EMV in the U.S.: Pros and Cons from the Merchant Perspective

EMV stands for Europay, MasterCard, and Visa. EMV is the global standard for inter-operation of integrated circuit payment cards and point-of-sale terminals and ATMs. EMV cards are often called Chip or Smart Cards because they are processed by reading information off of a microchip embedded in the card rather than by reading information of a magnetic strip. The Card Associations, Visa, MasterCard, Discover, and American Express, have released timelines for merchants move from processing payments on magnetic strip cards to processing payments on EMV cards by 2013. 

Migrating to EMV will require a massive and expensive upgrade to existing terminals, POS systems, and ATM machines. What are the pros and cons of EMV migration from the merchant perspective?


  • Purchasing new or upgrading existing terminals and POS systems will be expensive. Magnetic strip reading terminals have proven to be incredibly hardy and long-lasting. It's not uncommon for merchants to process sales on equipment that is 30 + years old with no issues. Many merchants have seen no reason to upgrade equipment thus far, and will view EMV terminals as an unnecessary and costly expense. Magnetic strip terminals are widely available, plentiful, and inexpensive, with many used and re-furbished options available. EMV terminals, at first anyway, will only be available new. They are also significantly more expensive to manufacturer, which will limit merchant service providers ability to subsidize merchants' expenses for upgrades, or simply give away equipment, particularly dongles used with smartphones.
  • Transaction messaging requirements are different for EMV than magnetic strip sales. More data is sent with EMV transactions. Merchants will need to co-ordinate with their acquirer to support both message types while they continue to accept both EMV and magnetic strip cards.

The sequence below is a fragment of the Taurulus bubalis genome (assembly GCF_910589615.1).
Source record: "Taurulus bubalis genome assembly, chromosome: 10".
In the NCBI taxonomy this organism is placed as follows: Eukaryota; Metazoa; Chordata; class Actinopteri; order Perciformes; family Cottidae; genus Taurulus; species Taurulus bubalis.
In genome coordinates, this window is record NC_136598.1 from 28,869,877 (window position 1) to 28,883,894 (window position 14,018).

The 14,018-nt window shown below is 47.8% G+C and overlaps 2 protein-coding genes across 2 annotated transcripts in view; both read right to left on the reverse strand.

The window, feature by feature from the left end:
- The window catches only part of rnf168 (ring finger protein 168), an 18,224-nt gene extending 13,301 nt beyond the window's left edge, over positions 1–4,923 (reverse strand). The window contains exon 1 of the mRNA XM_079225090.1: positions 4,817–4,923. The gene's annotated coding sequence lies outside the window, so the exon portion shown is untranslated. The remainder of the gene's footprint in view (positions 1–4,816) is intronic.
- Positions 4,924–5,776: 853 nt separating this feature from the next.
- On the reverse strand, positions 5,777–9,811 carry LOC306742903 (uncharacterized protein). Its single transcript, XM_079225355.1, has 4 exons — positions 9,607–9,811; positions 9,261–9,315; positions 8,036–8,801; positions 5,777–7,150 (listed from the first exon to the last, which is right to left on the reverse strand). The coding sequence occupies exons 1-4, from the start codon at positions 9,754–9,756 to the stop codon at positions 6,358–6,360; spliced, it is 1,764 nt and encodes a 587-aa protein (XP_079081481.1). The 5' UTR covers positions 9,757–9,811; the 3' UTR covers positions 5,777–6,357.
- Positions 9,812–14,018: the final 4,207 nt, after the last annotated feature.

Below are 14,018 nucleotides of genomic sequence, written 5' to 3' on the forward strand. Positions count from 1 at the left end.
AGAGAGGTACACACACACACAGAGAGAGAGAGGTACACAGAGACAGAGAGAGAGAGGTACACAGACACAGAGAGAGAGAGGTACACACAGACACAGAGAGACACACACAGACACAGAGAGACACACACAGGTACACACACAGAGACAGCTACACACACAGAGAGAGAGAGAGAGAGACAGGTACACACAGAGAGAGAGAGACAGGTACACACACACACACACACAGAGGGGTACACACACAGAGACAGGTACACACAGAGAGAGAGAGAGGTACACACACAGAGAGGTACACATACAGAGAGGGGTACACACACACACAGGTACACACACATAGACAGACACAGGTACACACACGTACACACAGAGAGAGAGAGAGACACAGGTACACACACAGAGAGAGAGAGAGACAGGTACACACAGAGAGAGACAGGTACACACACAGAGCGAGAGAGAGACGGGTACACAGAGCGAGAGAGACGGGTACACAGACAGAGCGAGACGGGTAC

• Deployment of EMV will change check-out procedures for cardholders. Merchants and their employees will need to be ready to instruct cardholders on how to insert or tap their cards into or over payment terminals, and be ready to explain the security benefits as cardholders ask questions or complain.
  • New card association policies will likely result in liability shift from issuers to acquirers (and ultimately merchants) in certain situations.


  • Conversion to EMV will reduced merchants' losses and associated costs from fraud caused by counterfeit and stolen swiped card transactions.
  • Card Association incentives that provide relief from PCI Compliance requirements will generate cost savings for some (mainly larger) merchants that will offset the terminal and POS conversion costs.
  • Most EMV-capable terminals and POS systems will also be enabled to accept contactless and mobile payments, providing more convience and payment options for customers and faster checkout times.
  • Chip cards and smartphone payments will potentially offer new revenue sources via marketing offers and loyalty programs that can be transmitted directly from the merchant to the card or device.
  • Foreign travelers to the U.S. will be better able to use their EMV cards, enabling more payment options.